• Why do I think I need to keep on buying new things? What exactly am I looking for?
  • Do I truly appreciate the things I already have at home? And can I benefit from some decluttering?
  • What is truly important to me in life? The ephemeral thrill of a new trinket or that house I’ve always said I’ll buy one day?

So I talked to my husband (who dislikes spending money anyway and who described these epiphanies as “music to his ears”) and we adopted the following changes:

  • an aggressive savings plan (for the moment, 40% of our joint earnings, hoping to increase that to 50% or more once we’ve assessed how well it is working)
  • less eating out (and in the process, returning the restaurant outing to its rightful place: a special occasion to treasure and value, not just some excuse not to cook)
  • coming up with alternative ways of entertainment (cheap = good, free = better)
  • actually using the things we already have at home (all those unwatched DVDs, unread books, etc. etc.). Once we have used them, if we decide we don’t want to keep them, we may sell them (and actually make more money, yay!).

On top of that, I made an extra personal change (my husband has never suffered from this particular ailment):

  • giving up shopping (unless the item is actually needed in a “my life will be affected in a truly negative way if I don’t replace/acquire this item”). So far, I have found that almost all shopping is eliminated when this basic requirement is applied. It does mean I feel slightly nauseous when I walk through a department store or watch adverts for consumer goods, but I am so grateful I no longer judge how well my life is going by how much stuff I am buying.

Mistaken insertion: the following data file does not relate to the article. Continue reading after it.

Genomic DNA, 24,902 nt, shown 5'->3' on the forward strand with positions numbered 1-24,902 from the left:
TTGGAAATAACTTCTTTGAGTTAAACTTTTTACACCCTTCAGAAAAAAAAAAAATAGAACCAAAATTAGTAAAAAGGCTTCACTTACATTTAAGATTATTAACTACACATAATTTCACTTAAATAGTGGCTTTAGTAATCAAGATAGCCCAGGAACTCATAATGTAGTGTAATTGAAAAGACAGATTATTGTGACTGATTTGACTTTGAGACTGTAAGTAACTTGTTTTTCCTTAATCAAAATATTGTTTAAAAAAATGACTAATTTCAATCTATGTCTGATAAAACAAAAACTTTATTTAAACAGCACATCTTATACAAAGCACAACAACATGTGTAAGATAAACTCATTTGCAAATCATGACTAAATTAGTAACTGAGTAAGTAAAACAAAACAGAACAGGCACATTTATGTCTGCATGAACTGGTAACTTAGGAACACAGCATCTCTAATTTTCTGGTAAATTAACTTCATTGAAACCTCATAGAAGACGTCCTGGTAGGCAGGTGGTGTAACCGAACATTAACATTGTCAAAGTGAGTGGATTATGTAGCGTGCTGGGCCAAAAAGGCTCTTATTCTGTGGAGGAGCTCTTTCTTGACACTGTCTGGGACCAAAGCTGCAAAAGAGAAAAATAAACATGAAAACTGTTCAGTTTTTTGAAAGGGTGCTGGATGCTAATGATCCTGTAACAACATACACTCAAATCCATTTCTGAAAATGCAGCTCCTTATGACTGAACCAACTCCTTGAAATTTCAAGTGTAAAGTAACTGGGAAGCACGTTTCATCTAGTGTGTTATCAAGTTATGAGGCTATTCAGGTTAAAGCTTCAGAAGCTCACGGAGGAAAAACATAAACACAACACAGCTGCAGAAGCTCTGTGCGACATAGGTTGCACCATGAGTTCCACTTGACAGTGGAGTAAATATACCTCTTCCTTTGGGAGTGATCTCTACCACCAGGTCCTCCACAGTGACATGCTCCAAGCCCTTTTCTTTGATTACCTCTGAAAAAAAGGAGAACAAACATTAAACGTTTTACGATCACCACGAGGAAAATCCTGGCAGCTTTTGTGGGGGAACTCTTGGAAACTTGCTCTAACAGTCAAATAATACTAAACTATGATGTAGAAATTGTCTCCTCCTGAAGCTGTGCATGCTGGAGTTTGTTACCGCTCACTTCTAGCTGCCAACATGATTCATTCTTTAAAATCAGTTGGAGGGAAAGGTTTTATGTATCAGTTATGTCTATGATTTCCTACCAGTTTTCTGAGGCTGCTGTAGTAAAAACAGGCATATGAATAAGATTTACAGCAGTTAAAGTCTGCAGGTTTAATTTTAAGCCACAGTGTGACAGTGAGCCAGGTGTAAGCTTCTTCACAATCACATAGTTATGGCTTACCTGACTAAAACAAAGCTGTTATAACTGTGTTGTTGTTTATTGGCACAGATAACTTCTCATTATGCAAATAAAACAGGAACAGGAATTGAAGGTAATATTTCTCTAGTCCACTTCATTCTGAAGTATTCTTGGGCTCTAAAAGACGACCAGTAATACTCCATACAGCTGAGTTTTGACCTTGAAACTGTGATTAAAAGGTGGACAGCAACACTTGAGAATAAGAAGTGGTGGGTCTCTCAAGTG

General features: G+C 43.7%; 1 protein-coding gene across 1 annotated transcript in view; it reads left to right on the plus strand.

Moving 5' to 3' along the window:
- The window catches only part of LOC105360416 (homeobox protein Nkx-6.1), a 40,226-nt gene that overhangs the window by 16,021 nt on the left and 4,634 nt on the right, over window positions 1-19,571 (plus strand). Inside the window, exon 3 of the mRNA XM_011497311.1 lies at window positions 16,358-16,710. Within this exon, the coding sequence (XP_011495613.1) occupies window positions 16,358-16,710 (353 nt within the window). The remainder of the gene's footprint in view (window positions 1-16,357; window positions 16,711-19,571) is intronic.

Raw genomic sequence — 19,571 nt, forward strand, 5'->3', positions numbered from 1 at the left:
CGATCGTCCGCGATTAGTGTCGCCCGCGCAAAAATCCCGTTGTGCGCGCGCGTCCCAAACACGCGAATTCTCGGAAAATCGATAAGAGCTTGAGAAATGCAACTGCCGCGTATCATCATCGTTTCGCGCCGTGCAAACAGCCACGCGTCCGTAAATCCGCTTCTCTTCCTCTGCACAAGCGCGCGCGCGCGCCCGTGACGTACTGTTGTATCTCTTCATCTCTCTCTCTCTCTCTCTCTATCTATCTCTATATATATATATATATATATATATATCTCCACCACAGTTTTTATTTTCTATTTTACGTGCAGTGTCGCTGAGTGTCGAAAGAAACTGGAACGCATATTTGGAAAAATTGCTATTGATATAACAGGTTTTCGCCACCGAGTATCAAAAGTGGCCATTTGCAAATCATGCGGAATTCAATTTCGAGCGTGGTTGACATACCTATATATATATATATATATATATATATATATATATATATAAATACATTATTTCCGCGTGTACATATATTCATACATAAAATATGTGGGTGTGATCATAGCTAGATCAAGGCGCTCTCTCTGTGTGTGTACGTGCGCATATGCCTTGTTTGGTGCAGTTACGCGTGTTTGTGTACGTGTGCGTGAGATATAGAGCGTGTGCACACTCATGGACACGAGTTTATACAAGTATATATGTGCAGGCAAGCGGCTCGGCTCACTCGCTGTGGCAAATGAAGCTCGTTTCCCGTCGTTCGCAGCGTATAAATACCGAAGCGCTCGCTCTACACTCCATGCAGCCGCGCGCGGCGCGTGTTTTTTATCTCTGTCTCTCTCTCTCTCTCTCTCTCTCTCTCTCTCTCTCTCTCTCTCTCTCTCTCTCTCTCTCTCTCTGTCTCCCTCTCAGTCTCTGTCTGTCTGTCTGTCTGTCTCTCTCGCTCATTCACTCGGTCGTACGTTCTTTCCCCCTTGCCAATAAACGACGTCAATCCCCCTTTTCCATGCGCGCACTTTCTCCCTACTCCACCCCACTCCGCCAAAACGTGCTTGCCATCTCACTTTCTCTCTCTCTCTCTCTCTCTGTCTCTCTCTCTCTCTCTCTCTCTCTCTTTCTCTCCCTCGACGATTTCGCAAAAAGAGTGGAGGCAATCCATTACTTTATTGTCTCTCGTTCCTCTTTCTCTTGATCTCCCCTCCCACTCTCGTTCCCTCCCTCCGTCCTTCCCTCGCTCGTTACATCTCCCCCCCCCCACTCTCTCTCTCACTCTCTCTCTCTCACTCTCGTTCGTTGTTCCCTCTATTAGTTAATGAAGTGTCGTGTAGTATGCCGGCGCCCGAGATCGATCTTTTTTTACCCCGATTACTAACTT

While some of these changes may seem drastic to some (or even most) of you, they are so liberating. I am no longer driven by the urge to buy the latest dress from my favourite brand. Wearing it will not make me more “me”, it will just allow me to go out in public looking at least semi-decent and possibly keep me warm. And guess what? I already have a lot of clothes that help me do that.

* * *

So what’s the purpose of this post? I guess it’s to share with you how much evolving a life can withstand (i.e. a lot) in the course of a few months, and how you don’t need a set of New Year’s Resolutions to do it. Change comes upon you when you least expect it, when your mind is open to a new idea and you decide to take up the challenge. Do things one at a time, and soon they’ll build up naturally. Yes there will be some hard work and a healthy dose of will-power involved, but the rewards will come quickly. In the end, what you decide to change matters little (in the grand scheme of things). The most important change you can make is to embrace the possibility of change itself.

So… What does your Great Life Revolution of 2014 look like?

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2 thoughts on “The Great Life Revolution of 2014

  1. Pingback: 3 Good Reasons to Eat In Tonight (Introducing the Weekly Recipe) | The Thought Walker

  2. Pingback: Reaching a Milestone (and Moving On) | The Thought Walker